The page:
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K I N G S H A L L G A L L E Y a t t h e U N I T E D S TAT E S N AVA L AC A D E M Y




B u i l d i n g I nno v ati v e S o l u t i o n s

Safety highlights include: Over 220,000 hours without a Lost Time or Recordable Injury since the project began in 2009. Daily site safety meetings in the field with all contractors. Activity Hazard Analysis (AHA) submitted and reviewed by each trade prior to work starting and when the work changes. AHAs are posted at the work location after review. New employee safety orientations every day. Safety Innovation – Daily safety inspections are completed using the DBO2 Safety Net system. Once completed the reports are used to show contractors areas of success as well as areas for improvement. Two OSHA compliance inspections without any hazards identified.

King Hall Galley at the United States Naval Academy was originally built in 1909 to accommodate 1,800 midshipmen. Since then the building has undergone various renovations and additions to accommodate the growing brigade. Today the galley serves more than 12,000 meals each day to its 4500+ students. Goal to Exceed REQUIREMENTS Coordinating the new mechanical, electrical and plumbing systems into the building’s small envelope required a major focus on project safety. The Barton Malow project team set out to exceed the safety excellence required by the Naval Facilities Engineering Command (NAVFAC). Proactive Approach To ensure safety success on the project, Mitch Douglass, full-time safety coordinator and the Barton Malow team implemented specific activities for a proactive approach. Predictive analysis of where the next accident could occur was tracked with findings communicated weekly at foreman meetings and posted throughout the jobsite. This allowed trade contractors to plan and avoid possible accidents. Safety awards were given on a bi-weekly basis based on observations of safe working practices. Rounding out the safety program was communication through mandatory daily foreman meetings, site walk-thrus, and a focused team that included safety from the beginning of design and through the project duration. Getting Noticed The efforts of the project team have not gone unnoticed. On April 14, 2011 NAVFAC honored the King Hall Galley project team the Star Safety Excellence Award – Contractor of the Year for Outstanding Safety Performance for 2010. This award is given to the contractor with the best results when evaluating monthly NAVFAC site safety spot checks, the site safety record, project leadership initiative and preplanning, and safety innovation. According to Dave Halley, NAVFAC Safety Director of the US Naval Academy, “Barton Malow’s commitment to safety has gone above and beyond.”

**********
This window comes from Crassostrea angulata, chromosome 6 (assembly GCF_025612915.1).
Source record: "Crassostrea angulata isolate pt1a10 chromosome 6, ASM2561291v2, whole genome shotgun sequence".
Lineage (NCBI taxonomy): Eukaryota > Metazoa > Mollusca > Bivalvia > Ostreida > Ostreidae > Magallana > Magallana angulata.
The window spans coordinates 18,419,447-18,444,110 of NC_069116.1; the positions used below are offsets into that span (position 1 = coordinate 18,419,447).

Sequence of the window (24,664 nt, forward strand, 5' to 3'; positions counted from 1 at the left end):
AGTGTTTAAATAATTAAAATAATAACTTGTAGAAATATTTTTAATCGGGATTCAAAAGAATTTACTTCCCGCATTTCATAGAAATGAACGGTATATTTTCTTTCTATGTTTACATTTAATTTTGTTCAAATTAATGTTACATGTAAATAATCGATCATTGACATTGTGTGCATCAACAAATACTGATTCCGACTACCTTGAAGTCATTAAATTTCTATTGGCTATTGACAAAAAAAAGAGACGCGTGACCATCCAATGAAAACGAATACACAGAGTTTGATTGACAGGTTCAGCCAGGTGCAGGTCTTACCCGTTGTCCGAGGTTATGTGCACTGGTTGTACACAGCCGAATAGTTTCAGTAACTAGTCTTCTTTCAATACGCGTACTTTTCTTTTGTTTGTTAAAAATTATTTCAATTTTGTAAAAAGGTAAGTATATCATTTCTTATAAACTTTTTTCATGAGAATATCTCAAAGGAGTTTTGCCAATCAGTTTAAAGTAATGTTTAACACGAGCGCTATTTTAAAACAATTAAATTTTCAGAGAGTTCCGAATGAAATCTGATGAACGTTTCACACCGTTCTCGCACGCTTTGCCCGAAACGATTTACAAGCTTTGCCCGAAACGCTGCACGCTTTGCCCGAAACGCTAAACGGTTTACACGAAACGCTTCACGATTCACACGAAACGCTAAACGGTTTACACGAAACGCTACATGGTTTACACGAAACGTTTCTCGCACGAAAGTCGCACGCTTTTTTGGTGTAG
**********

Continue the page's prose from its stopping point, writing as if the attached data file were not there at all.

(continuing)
L.C. Gaskins Construction Co., Inc., a Barton Malow Company, along with design partner Infrastructure Engineers recently completed repair work to Fleming Key Vehicular Bridge, located within the Naval Air Station Key West. Unique Safety Challenges This unique project was constructed over an active body of water. Because the bridge had to remain open at all times, safety was a critical factor in the project’s successful completion. The team protected workers from both vehicular and watercraft traffic by using flaggers, traffic cones, signage, “no wake” buoys, and visual deterrents that blocked watercraft traffic below portions of the bridge where work was taking place. By maintaining close contact with local marinas, the US Coast Guard, and local law enforcement the team ensured that watercraft traffic was both aware of the construction and that they were obeying the “no wake” zone. Special attention was paid to the scaffolding systems used over the waterway. Employee fall protection and mobile scaffold system was installed prior to each day’s activities and removed at the end of each day. Although a rescue skiff and multiple life rings were at the site at all times, employees also wore harnesses when they were on the scaffold system. Steps taken to protect the public from construction activities included temporary fencing under and adjacent to the bridge. Early Completion Work was scheduled to complete in June 2011, but due to excellent planning and execution by the project team, the Fleming Bridge project completed more than one month ahead of schedule!



B u i l d i n g I nno v ati v e S o l u t i o n s